In a recent article in the Congregationalist, entitled "American College Customs," Professor Fisher of Yale incidentally pays his respects to some of Yale's pet institutions. His remarks, coming from the source they do, have a peculiar interest, for they show that "Yaleism," in some of its forms at least, does not meet with universal approval, even among the officers of the college itself. We give below Professor Fisher's comments on two of the institutions in question.
"In some of the colleges," says the professor, "it has lately become a fashion to publish 'class statistics,' tabulated facts respecting the age, stature, weight, prospective employments, etc., of the graduating class. Not content with reporting these facts, which are not wholly devoid of interest, the compilers of these documents proceed to set down a statement of the number of profane swearers, of habitual imbibers of intoxicating drink, and of those who have occasionally drunk to excess. They have not yet arrived at the point of inquiry of the candidates for the bachelor's degree whether they have been guilty of adultery or perjury or forgery; but the questions on which they do seek information are in some cases only a degree less insulting to those to whom they are addressed. The information of this sort which they collect and spread before the public, it is needless to say, excites no other feeling than disgust in the mind of every one at all sensitive to the claims of decency and propriety. Like other matters of taste it is not a subject for argument. It is difficult to see how any instructor in an institution where such a publication is issued can avoid blushing at the sight of it; that is, if he cares anything for the tone of manners in the academic body to which he belongs, and for its reputation among persons of refinement.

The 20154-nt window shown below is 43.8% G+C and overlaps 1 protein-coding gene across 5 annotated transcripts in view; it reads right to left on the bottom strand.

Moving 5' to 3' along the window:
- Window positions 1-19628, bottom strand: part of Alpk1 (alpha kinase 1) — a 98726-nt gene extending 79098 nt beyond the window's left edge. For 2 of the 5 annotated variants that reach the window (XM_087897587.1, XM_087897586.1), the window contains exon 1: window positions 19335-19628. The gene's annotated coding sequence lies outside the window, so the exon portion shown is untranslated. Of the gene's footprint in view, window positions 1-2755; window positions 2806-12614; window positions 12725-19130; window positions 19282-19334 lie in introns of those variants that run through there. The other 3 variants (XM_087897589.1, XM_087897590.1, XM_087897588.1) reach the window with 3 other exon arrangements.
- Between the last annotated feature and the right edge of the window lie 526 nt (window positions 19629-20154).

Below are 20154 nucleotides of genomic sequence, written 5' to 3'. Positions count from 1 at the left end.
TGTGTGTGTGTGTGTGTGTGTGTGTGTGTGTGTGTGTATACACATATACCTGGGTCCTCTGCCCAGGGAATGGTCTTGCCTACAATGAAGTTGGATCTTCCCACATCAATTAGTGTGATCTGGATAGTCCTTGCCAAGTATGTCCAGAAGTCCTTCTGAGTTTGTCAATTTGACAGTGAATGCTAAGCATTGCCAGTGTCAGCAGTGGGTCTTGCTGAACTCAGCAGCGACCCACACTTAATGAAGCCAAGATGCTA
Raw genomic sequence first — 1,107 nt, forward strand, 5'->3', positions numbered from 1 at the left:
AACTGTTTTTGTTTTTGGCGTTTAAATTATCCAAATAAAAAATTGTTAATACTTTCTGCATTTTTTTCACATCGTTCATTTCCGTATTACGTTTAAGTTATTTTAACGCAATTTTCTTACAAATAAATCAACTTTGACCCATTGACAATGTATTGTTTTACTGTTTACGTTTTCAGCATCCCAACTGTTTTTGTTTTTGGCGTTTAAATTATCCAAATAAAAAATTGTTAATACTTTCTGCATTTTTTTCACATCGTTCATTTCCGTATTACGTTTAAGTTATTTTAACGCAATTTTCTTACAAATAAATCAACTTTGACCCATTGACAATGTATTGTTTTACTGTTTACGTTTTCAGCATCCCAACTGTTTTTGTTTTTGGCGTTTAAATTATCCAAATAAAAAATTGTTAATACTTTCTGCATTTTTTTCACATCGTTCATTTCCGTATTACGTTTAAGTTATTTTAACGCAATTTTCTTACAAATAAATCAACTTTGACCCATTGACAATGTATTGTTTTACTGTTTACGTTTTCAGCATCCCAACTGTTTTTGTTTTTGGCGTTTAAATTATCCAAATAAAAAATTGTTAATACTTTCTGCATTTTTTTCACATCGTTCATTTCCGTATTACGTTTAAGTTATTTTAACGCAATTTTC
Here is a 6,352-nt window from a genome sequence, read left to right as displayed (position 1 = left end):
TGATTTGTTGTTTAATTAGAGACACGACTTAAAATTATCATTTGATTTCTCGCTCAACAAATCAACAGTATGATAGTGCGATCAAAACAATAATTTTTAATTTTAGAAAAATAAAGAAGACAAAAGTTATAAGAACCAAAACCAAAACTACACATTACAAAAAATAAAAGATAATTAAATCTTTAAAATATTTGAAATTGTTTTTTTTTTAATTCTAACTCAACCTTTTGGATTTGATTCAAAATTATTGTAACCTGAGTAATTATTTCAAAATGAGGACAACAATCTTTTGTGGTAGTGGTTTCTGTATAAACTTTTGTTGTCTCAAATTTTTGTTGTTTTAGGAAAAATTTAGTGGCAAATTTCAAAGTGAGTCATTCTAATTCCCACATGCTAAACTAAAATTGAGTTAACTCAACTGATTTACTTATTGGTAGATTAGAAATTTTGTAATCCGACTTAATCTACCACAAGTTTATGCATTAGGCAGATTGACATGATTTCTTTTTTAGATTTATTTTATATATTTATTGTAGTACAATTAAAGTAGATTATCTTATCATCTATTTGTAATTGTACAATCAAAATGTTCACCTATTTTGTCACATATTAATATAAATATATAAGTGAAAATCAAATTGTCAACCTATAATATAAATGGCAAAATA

In the remarks on secret societies, the "Skull and Bones" and "Scroll and Key" come in for a share of attention.
"Secret societies are an anomalous feature in American college life. A student from Oxford or Paris who visits one of our colleges is surprised to find many of the students decorated with breast-pins, inscribed with Greek characters. These insignia are sometimes wrought in strange forms, such, perhaps, as Anchorites of old kept in view to remind them of death and the grave. On being informed that these ornaments, with their strange devices, are badges of secret fraternities of a social or literary character, the foreigner is curious to inquire into the nature of the secrets which are so carefully guarded, the existence of which however, is thus signified to the public. If this inquiry happens to be addressed to an older member of one of these societies-a graduate, say, who left college a score of years or a quarter of a century ago-it will be answered by a smile which conveys the idea-which, very likely, will also be verbally expressed-that the secrets are of no account. If the question happens to be directed to one of the young members of some of these fraternities, the stranger receives no answer at all. He probably is some-what astonished that a natural and civil inquiry as to the significance of a conspicuous and quite peculiar decoration is met with the rebuke implied in blank silence. It is a kind of response which he finds it hard to reconcile with ordinary standards of civility. To put on a peculiar, if not grotesque, badge or decoration which inevitably challenges inquiry as to its meaning-a natural and proper inquiry on the part of an acquaintance-and then to be dumb when any remark is made respecting it, strikes the stranger not wonted to our ways as a want of courtesy."